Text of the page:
Wife demanding separate home, visiting parents' house not “cruelty” for grant of divorce

Wife demanding separate home, visiting parents' house not “cruelty” for grant of divorce

S Shyamala Vs B N Mallikarjunaiah

Karnataka HC

14/03/2022

MISCELLANEOUS FIRST APPEAL No. 3352/2016

About/from the judgment:

The High Court set aside a decree of divorce granted by a family court to a husband who claimed that his wife's actions of demanding a separate house and staying with her parents and sister amounted to cruelty.

The Court held:

"Merely for the reason that the wife was demanding a separate house and that she was in the habit of leaving the matrimonial house and going to her sister’s and parents’ house, the same cannot be termed as “cruelty” for the purpose of seeking a decree of divorce."

It also noted that a decree of divorce on the ground of irretrievable breakdown of marriage can only be granted by the Supreme Court in exercise of its powers under Article 142 of the Constitution of India, and not by any other courts.

The High Court was hearing an appeal against the family court order which allowed the dissolution of the marriage after the husband contended that the appellant-wife was demanding to set up a separate house immediately after the marriage.

As he lived with his widowed mother and a younger brother, he rejected her demand. Further, he said that his wife had a habit of quarreling with his family members for no reason and would leave the matrimonial house and go to her sister's or mother's house without informing him or his family.

Further, the wife lodged a criminal complaint against him and his relatives for offences punishable under Sections 498A (husband or relative of husband of a woman subjecting her to cruelty) 323 (voluntarily causing hurt) 504 (intentional insult with intent to provoke breach of the peace) 506 (criminal intimidation) read with Section 34 of the Indian Penal Code and Sections 3 (giving or taking dowry) and 4 (demanding dowry) of the Dowry Prohibition Act, 1961.

The appellant wife denied the allegations and submitted that her husband used to ill-treat her and assault her for having not brought sufficient dowry. She also contended that in 2007, her husband demanded ₹2 lakh from her, and when she pleaded her inability to give the same, her husband and his relatives forcibly threw her out of the matrimonial house, and she was forced to live in her parents' house.

Although she and her parents requested that she be taken back, and several panchayats were convened by her parents, their efforts were in vain. It was only, thereafter, that she lodged a police complaint against her husband and his relatives, she submitted.

While considering the case, the Court noted that the husband and his relatives were acquitted of the criminal case filed against them on the ground that the prosecution had failed to prove the guilt of the accused beyond reasonable doubt.

Therefore, it cannot be said that the wife had lodged a false complaint against the husband and his family, the Bench noted.

Further, merely filing a criminal case itself cannot be termed as "cruelty", the Court observed. Explaining the term "cruelty", the Court held,

"For the purpose of Section 13(1)(ia) of the Act, “cruelty” could be wilful and unjustifiable conduct of such character as to cause danger to life, limb or health, bodily or mental, or as to give rise to a reasonable apprehension of such a danger. The question of mental cruelty has to be considered in the light of the norms of marital ties of the particular society, to which the parties belong, their social values, status, environment in which they live. Cruelty need not be physical. If from the conduct of the spouse it is established or an inference can be legitimately drawn that the treatment of the spouse is such that it causes apprehension in the mind of the other spouse, about his or her mental welfare then this conduct amounts to cruelty."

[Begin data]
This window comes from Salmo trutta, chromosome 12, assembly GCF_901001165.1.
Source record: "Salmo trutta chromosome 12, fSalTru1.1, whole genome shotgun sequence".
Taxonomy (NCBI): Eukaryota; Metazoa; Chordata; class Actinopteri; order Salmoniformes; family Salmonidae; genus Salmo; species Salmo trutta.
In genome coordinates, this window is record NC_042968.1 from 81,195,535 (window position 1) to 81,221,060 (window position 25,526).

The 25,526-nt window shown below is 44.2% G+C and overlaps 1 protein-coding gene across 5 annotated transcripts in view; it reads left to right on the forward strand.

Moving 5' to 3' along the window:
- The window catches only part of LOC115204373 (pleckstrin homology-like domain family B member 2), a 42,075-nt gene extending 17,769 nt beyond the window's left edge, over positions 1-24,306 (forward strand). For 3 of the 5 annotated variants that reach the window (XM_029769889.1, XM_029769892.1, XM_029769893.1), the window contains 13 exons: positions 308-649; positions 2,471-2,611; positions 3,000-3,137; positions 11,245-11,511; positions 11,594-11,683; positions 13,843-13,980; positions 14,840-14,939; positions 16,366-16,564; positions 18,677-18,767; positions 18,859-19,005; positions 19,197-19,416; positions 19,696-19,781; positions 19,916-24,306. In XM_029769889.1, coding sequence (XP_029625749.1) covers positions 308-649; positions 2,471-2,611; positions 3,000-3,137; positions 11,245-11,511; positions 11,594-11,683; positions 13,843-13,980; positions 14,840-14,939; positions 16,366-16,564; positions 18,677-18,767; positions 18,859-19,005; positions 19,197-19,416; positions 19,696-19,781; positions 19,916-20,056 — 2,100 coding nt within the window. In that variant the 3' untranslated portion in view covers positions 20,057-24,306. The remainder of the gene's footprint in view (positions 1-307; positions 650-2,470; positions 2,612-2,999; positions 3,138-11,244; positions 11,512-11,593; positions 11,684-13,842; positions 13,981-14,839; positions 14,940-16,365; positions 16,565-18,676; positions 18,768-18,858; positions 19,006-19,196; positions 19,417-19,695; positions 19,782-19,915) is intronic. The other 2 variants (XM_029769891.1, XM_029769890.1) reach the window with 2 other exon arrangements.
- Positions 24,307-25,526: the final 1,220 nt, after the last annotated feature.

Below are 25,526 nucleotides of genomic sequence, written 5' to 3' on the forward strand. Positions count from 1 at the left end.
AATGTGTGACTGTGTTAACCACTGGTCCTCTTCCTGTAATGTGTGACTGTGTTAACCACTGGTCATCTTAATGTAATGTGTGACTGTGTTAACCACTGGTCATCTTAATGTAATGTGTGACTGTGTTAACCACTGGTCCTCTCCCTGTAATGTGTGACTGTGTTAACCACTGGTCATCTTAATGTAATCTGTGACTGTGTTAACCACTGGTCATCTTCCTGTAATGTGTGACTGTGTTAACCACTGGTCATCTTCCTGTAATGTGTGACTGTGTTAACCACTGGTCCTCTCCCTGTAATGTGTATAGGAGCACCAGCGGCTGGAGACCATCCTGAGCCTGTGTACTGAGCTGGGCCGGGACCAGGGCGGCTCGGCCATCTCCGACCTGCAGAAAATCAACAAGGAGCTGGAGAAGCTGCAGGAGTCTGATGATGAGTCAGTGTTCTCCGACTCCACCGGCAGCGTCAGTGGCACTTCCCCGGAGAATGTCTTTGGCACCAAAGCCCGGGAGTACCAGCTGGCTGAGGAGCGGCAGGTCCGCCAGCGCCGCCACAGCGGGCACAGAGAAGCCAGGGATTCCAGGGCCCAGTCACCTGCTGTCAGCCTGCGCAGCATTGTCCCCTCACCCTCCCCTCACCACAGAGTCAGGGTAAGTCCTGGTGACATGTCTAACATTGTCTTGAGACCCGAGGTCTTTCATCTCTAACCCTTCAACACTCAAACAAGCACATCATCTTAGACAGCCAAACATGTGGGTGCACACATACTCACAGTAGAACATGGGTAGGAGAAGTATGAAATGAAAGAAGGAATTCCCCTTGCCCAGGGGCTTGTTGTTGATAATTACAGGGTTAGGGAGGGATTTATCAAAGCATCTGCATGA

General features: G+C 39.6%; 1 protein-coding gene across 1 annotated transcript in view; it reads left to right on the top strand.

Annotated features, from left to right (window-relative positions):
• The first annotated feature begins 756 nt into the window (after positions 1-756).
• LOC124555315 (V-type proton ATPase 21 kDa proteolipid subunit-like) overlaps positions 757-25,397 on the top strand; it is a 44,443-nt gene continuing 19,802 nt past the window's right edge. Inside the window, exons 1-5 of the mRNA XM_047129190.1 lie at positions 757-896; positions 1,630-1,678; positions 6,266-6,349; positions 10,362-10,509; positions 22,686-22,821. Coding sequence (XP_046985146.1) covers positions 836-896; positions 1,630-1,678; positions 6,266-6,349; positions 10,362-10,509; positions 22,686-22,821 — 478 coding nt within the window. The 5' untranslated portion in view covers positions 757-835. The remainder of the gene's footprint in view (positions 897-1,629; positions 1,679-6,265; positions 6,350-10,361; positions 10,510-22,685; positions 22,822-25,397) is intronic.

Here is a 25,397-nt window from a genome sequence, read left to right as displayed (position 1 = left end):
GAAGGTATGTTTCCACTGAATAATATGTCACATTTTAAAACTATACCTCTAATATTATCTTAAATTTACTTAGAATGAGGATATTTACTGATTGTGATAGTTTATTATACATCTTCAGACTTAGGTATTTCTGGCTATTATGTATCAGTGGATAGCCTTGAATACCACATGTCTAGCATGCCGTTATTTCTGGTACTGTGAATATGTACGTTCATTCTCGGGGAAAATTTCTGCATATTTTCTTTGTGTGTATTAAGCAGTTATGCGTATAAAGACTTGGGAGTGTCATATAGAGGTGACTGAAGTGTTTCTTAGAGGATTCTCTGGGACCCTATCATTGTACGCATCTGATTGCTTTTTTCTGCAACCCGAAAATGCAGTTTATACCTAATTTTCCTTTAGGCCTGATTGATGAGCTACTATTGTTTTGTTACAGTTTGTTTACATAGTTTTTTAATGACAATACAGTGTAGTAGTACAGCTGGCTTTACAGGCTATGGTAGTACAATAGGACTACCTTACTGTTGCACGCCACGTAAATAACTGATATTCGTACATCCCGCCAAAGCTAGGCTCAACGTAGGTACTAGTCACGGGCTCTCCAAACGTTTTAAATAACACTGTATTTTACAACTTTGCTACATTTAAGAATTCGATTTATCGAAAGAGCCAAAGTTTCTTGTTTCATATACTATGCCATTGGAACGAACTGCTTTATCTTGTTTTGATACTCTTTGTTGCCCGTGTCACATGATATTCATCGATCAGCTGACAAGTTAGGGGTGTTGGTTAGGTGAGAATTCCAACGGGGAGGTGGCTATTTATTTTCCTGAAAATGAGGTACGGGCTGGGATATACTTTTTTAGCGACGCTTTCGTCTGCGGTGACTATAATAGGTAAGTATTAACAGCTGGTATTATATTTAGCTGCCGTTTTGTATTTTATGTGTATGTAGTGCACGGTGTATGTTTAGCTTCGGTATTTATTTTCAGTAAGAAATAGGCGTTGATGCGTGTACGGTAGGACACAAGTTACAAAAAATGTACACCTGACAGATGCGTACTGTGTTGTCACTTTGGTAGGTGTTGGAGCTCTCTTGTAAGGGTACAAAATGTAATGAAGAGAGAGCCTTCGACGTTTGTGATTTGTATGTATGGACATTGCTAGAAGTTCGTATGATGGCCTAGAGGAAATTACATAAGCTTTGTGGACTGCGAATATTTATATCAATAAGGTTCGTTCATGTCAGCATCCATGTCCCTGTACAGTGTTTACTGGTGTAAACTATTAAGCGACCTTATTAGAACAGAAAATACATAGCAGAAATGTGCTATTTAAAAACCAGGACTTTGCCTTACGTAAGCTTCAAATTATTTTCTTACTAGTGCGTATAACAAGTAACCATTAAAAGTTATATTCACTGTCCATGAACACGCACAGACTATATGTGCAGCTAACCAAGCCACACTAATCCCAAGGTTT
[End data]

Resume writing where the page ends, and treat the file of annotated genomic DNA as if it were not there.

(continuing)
The Court also noted that the wife had a valid reason to leave the company of her husband, considering the nature of the allegations made by her in the complaint. During the trial against him, the husband had argued that even after filing the criminal complaint, his wife had been sending him messaged conveying her willingness to join him. Thus, it cannot be said that the wife had deserted the husband and wanted to put an end to the marital relation and cohabitation, the Court held.

The allegation with regard to the wife's demand to set up a separate house has not been proved by the husband, nor has he disclosed the reason as to why the wife is seeking a separate residence, the Court noted. Further, the mere fact that the parties have been litigating and have been residing separately for quite some time would not itself be a ground for dissolution of marriage, as held by the apex court.

In the present case, the husband and wife have a daughter who is about 19 years old, and the outcome of this litigation will definitely have a bearing on her future life, which may have an effect on her marriage prospects, the Court further observed.

On these grounds, the appeal by the wife was allowed and the divorce decree of the family court was set aside.

Read the Judgment

Download

Knowledge and content of about almost all their respective descriptions are borrowed from law-related blogs and websites, we, therefore, wish to give proper credit to all the respective law-related blogs and websites like LiveLaw, Bar and Bench, LatestLaws, PathLegal, FirstLaw, Lawctopus, IndianKanoon, Manupatra, LegallyIndia etc.. Many of the judgments are also taken from them websites of Hon'ble Supreme Court and other respective Hon'ble High Courts!